Marinated Raw Crabs and Food Safety

In recent months, food poisoning cases have been reported which were suspected due to the consumption of raw crabs marinated with soy sauce and wine (also known as "drunken" crabs). What are the food safety risks of consuming these raw crabs?

Raw crabs may contain different pathogens, including bacteria (e.g.Vibrio cholerae and Vibrio parahaemolyticus) and parasites (e.g. Paragonimus westermani, also known as lung fluke). Using ingredients such as wine, vinegar, soy sauce, garlic, chilli to marinate crab cannot eliminate these microorganisms. Cooking the food thoroughly is the only way to prevent diseases caused by these pathogens.

Depending on the types of pathogens, consumers may get different diseases and have different symptoms after eating contaminated marinated raw crabs. For example, Vibrio cholerae can cause cholera with symptoms like severe diarrhoea and vomiting, which may lead to dehydration. If treatment is delayed, cholera could be fatal. On the other hand, lung fluke can migrate within the body for some time, most often ending up in the lung to cause lung disease , and sometimes can travel to the brain where it can cause symptoms of meningitis. Onset of symptoms of lung fluke infection usually occurs many weeks after exposure and disease may last for many years. Other pathogens, such as Vibrio parahaemolyticus, can cause food poisoning with symptoms including diarrhoea, abdominal pain and fever.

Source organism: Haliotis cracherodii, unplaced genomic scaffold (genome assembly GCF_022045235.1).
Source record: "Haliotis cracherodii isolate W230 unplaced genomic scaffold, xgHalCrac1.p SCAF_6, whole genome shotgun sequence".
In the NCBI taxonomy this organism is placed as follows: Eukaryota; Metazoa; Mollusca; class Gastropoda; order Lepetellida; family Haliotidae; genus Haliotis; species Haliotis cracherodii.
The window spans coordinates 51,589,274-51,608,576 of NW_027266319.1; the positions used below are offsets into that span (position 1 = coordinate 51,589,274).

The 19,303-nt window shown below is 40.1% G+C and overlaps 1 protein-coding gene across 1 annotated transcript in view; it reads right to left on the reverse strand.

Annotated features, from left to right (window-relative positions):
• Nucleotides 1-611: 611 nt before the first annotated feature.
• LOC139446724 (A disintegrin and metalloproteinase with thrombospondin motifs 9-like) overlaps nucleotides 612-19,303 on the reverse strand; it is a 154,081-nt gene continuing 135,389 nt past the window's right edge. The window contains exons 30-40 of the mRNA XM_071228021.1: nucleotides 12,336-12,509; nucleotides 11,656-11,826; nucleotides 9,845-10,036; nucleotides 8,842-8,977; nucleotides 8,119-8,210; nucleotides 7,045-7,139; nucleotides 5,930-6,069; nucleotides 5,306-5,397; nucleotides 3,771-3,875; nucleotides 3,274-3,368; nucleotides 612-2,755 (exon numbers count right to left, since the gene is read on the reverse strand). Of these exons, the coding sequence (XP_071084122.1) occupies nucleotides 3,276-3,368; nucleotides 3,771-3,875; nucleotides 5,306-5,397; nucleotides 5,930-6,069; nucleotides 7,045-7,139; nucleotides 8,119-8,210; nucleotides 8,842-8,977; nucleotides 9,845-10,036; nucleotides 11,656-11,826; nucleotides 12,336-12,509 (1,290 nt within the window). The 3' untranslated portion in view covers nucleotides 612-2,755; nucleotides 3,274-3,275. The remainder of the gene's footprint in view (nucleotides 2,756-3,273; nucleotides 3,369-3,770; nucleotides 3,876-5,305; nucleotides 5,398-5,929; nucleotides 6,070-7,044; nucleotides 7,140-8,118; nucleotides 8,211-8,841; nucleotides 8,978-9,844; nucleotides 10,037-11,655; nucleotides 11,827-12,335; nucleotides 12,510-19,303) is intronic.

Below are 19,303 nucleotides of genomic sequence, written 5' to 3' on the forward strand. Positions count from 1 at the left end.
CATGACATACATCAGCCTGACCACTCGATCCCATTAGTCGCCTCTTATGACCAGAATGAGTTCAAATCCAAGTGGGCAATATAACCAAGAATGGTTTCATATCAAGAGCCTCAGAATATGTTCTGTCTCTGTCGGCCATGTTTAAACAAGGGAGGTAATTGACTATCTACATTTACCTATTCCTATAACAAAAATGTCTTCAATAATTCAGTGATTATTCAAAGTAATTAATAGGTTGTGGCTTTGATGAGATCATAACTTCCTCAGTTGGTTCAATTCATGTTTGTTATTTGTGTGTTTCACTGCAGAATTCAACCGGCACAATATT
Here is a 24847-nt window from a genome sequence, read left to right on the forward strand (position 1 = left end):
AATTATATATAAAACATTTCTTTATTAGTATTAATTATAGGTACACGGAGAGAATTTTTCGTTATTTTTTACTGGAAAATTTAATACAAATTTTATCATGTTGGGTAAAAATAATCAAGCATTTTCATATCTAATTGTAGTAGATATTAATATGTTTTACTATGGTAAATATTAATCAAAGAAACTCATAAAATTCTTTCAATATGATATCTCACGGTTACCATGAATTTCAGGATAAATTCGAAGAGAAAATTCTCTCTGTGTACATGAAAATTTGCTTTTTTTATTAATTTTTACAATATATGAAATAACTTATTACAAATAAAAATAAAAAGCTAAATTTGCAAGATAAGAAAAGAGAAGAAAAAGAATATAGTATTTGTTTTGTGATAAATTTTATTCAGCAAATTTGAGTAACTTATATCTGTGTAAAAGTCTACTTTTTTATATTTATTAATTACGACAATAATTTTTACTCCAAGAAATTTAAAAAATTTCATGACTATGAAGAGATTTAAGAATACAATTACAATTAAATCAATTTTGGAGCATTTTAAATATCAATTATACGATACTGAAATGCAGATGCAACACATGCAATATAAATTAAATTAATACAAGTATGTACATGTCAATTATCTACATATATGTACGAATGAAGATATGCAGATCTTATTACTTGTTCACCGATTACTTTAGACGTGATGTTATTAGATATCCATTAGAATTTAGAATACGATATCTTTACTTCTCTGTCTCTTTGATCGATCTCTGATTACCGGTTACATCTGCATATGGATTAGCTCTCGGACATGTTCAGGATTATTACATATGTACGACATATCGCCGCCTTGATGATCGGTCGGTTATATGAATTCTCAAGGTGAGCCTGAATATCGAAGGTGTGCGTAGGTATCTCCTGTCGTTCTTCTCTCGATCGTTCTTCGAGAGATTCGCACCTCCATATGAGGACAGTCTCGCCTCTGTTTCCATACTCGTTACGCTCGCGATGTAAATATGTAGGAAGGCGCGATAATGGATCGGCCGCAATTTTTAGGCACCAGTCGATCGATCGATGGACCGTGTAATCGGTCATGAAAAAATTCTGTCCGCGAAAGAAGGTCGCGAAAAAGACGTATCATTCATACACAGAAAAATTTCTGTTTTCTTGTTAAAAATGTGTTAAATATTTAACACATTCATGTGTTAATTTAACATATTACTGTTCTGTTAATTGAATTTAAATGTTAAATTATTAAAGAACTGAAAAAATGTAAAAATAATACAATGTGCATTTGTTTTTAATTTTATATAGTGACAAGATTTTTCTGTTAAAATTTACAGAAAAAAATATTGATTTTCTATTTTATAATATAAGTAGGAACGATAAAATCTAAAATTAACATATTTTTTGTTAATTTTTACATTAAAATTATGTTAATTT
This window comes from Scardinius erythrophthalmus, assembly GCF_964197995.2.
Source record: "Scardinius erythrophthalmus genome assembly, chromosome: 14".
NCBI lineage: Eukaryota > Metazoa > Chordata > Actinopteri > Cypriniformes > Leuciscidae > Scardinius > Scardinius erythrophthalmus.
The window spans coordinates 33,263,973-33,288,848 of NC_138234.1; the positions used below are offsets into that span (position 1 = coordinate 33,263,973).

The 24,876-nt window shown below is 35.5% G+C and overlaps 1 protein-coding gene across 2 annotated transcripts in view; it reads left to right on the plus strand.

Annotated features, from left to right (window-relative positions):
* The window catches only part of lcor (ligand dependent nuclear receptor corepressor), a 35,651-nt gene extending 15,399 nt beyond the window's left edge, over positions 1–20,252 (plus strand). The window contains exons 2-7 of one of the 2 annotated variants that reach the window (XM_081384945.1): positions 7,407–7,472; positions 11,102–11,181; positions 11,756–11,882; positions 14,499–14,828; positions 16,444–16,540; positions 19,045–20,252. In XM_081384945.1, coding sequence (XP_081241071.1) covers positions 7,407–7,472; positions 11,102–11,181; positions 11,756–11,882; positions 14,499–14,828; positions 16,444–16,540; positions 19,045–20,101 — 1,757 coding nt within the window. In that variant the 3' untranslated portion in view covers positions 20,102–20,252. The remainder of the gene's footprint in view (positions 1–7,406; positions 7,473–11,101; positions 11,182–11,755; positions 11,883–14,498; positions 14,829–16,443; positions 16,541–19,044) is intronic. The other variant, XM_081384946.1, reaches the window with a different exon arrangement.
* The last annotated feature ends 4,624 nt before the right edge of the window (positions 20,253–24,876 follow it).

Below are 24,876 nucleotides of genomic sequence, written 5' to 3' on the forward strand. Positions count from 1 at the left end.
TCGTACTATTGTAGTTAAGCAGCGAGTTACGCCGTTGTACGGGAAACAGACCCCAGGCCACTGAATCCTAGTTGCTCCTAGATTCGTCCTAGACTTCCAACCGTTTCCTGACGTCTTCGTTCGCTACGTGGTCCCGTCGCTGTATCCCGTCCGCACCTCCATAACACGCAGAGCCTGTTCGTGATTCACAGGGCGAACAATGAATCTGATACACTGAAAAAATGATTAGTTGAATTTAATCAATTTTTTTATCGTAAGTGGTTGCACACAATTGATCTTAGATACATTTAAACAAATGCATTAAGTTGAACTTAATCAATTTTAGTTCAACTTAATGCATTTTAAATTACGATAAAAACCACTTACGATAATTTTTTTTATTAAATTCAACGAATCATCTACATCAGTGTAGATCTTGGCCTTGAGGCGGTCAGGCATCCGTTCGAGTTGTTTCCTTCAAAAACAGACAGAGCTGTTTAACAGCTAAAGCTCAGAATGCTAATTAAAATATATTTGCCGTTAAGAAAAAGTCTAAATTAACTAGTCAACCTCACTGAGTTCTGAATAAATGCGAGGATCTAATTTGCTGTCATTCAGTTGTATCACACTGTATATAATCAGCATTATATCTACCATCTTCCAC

For the sake of safety, the public should avoid eating marinated raw crabs.

Suspected food poisoning case related to the consumption of raw seafood investigated by the Department of Health: